Steve Jobs – The Greatest of Our Time

Hardy anyone knew this kid back in-the-day.  “Steve who?” people would have said.  No one knew the man he would someday become.  The visionary, the mover, the shaker.  He’s an inventor, a manufacturer, a retailer and compared to those who came before him — he is the best of them all.  Always the target of skeptics and constant criticism, and always the one who had the last laugh.

I wrote those words just a few weeks ago in preparation for a blog about Steve Jobs.  Little did I know what was soon ahead.

You no doubt heard the news last week about the Apple founder who was treated for pancreatic cancer in 2004 followed by a liver transplant two years ago.  In January of this year Jobs took a leave of absence from his duties at Apple to concentrate on his failing health.  Last Thursday he announced in a brief resignation letter to the Board of Directors and the Apple Community:  “I have always said if there ever came a day when I could no longer meet my duties and expectations as Apple’s CEO, I would be the first to let you know. Unfortunately, that day has come.”

Jobs & the Macintosh – 1984

Unfortunate indeed.  I grew up with Steve throughout my adult life beginning in the summer of 1976 when I saw that first Apple computer.  I remember lusting for an Apple II with Visicalc software while staring at one through a Bend, Oregon store window in the early 80’s.  Later, while in the computer retail business, I sold Apple IIc’s and then the Macintosh was introduced along with that classic 1984 television commercial on the Super Bowl.  I would sell one of the first Macintosh Computers ever sold in Seattle.  Admittedly I had little faith in that first Mac and that dumb thing called a “mouse” along with its graphical user interface.  Boy was I wrong!   Since then I’ve become a huge admirer of Steve Jobs and everything Apple.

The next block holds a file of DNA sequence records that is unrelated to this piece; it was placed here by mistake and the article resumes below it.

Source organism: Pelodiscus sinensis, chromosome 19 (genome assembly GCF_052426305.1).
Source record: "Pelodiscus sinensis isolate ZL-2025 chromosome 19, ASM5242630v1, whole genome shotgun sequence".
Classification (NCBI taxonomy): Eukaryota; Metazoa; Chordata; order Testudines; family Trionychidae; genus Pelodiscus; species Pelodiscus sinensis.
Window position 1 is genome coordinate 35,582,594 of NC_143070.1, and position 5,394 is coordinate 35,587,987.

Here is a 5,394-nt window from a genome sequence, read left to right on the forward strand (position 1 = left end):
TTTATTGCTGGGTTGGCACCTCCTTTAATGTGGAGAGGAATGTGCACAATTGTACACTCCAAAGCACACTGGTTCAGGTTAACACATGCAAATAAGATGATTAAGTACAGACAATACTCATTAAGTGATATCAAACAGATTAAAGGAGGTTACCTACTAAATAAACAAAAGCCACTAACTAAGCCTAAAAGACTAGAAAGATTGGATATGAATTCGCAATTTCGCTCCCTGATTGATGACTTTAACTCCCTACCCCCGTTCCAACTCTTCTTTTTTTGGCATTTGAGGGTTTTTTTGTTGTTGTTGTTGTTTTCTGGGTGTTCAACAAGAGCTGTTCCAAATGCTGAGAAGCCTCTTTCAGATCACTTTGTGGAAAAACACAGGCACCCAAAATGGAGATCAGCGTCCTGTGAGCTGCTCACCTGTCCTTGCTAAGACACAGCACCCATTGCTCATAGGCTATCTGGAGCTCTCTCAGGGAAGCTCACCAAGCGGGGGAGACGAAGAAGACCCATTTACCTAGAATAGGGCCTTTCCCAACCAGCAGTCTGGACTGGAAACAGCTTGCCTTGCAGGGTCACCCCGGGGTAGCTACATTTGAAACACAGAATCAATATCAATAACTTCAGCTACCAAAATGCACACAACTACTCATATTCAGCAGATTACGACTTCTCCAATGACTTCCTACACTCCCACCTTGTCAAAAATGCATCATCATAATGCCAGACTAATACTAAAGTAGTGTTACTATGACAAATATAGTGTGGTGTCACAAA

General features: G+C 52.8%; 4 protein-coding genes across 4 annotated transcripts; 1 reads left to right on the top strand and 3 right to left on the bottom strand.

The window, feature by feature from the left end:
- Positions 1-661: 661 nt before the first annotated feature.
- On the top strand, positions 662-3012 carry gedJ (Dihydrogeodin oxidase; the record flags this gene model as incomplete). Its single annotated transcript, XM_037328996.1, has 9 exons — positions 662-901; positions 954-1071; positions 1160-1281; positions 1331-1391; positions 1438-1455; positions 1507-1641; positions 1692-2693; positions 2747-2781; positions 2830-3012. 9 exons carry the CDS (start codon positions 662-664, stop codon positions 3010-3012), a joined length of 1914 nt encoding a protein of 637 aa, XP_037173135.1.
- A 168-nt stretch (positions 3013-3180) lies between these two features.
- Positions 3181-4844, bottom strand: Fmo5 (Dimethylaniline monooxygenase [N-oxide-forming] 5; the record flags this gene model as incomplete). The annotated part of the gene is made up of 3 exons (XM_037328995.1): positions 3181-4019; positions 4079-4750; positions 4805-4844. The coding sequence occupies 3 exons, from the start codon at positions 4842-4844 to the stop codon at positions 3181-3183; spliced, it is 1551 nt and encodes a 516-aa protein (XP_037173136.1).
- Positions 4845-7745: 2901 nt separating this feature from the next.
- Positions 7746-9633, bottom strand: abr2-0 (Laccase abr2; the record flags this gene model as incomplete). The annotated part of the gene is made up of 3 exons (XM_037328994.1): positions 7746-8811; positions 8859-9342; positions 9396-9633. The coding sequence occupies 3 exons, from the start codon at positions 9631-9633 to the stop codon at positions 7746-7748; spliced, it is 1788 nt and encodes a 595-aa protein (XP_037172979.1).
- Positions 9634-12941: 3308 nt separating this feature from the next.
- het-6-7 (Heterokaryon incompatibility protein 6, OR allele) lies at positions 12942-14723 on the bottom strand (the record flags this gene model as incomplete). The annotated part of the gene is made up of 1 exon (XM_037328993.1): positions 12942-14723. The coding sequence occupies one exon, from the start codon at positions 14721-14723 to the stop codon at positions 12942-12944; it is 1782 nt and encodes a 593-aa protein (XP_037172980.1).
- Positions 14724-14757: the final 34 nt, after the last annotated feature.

I’m writing this blog on my Apple PowerBook G4 laptop.  After having been a long-time Windows PC user for more than 20 years I’ve never looked back since that transition to Apple eight years ago.  Not even a glance!  I’ve read several books about Jobs as I have on Bill Gates.  I have followed their careers closely since they were — just like me — young men.  Both are known as difficult taskmasters, demanding and showing down-right tyrannical behavior toward those they work with.  But you can’t argue with what they’ve created.  Jobs I think — even more so than Gates — has changed the world as we once knew it.  His designs and obsession for perfection are legendary.  His accomplishments and the toys he’s created are far too many to list here.  CNBC’s Mad Money host Jim Cramer said it well when speaking of Steve Jobs earlier this year:

This guy’s the greatest manufacturer of our time, he’s Henry Ford.  He’s the greatest inventor of our time, he’s Thomas Alva Edison.  What people don’t realize, he’s also the greatest retailer of our time, he’s Sam Walton.

Amazing but all true.